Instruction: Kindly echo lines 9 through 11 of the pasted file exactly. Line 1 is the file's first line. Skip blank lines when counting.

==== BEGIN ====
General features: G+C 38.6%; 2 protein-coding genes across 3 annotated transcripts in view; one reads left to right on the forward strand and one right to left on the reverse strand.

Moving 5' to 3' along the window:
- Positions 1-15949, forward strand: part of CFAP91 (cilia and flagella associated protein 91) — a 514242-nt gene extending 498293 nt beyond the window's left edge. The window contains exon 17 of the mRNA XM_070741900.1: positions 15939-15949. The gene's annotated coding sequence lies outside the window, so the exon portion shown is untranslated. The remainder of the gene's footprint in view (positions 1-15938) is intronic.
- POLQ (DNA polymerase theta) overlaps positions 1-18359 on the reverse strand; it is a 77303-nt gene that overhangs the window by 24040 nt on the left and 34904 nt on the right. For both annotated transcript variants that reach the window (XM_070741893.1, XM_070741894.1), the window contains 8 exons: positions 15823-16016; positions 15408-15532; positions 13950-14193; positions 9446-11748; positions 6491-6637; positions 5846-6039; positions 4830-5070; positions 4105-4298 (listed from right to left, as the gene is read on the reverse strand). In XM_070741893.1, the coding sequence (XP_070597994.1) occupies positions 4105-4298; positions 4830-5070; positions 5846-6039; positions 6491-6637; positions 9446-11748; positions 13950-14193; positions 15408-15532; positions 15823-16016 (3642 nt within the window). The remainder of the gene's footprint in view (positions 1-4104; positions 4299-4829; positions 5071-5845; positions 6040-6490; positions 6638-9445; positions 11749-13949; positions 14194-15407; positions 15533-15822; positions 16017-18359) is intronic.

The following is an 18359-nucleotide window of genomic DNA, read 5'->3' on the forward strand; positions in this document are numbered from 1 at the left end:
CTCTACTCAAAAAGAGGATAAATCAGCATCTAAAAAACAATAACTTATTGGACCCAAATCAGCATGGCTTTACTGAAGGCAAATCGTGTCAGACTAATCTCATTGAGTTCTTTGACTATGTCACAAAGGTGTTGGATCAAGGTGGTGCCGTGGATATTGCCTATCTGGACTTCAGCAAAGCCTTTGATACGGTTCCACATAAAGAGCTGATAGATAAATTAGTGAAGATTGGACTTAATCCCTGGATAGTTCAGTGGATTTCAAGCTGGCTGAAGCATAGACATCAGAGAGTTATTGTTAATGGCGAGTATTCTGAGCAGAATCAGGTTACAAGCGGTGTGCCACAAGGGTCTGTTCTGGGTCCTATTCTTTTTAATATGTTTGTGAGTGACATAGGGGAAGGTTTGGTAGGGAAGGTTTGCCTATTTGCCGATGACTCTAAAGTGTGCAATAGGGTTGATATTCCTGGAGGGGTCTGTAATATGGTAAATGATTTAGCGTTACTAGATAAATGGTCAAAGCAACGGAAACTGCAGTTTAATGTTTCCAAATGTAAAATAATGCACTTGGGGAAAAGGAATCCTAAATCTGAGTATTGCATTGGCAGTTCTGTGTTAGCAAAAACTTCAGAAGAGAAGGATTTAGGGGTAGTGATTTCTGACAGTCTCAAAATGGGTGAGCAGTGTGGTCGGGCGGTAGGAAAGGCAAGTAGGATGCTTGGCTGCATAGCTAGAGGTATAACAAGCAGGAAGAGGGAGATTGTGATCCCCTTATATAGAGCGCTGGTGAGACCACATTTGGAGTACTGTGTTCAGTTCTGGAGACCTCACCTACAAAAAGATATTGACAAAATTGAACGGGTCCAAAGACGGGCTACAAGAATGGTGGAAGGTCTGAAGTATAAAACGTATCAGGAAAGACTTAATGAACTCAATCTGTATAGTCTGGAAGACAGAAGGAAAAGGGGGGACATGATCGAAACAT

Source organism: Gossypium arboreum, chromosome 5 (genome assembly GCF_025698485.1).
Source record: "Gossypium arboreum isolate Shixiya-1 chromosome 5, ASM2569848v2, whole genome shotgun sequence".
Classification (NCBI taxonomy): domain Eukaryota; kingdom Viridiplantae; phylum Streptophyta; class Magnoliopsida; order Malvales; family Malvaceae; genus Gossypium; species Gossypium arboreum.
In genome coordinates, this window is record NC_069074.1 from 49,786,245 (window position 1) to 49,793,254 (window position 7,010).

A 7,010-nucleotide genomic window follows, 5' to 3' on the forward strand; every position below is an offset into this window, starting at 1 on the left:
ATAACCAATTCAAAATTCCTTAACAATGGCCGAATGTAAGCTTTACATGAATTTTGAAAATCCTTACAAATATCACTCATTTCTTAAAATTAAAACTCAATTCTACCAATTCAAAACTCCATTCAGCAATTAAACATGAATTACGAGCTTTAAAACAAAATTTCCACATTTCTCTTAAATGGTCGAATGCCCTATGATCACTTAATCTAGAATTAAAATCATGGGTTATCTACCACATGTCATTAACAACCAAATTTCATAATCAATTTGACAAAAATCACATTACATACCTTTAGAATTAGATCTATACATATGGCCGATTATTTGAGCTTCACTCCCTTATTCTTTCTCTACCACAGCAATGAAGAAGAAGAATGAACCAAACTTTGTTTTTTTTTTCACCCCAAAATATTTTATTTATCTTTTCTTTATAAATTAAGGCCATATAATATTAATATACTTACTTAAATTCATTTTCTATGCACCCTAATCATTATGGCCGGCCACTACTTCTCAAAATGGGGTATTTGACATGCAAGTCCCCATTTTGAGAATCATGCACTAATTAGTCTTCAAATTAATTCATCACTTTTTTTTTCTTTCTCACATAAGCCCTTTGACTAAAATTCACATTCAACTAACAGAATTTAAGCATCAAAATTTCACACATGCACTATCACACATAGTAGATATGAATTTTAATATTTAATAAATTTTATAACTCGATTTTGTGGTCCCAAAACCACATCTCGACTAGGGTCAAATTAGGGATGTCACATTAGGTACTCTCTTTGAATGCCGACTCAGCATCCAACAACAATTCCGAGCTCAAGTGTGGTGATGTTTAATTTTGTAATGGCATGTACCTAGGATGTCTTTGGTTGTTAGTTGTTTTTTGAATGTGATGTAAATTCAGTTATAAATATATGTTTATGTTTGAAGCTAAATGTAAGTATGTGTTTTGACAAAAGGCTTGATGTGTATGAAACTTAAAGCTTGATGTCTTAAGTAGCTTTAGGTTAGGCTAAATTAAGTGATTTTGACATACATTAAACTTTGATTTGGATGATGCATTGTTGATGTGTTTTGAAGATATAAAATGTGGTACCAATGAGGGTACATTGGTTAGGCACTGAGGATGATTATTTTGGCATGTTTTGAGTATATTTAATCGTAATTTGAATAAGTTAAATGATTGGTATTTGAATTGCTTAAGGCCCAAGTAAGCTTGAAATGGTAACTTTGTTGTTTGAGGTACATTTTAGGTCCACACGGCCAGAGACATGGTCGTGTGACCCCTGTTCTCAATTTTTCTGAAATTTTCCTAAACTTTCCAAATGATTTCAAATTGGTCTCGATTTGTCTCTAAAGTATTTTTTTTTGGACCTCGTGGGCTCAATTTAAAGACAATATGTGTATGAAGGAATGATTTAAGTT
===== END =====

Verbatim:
Classification (NCBI taxonomy): domain Eukaryota; kingdom Viridiplantae; phylum Streptophyta; class Magnoliopsida; order Malvales; family Malvaceae; genus Gossypium; species Gossypium arboreum.
In genome coordinates, this window is record NC_069074.1 from 49,786,245 (window position 1) to 49,793,254 (window position 7,010).

A 7,010-nucleotide genomic window follows, 5' to 3' on the forward strand; every position below is an offset into this window, starting at 1 on the left: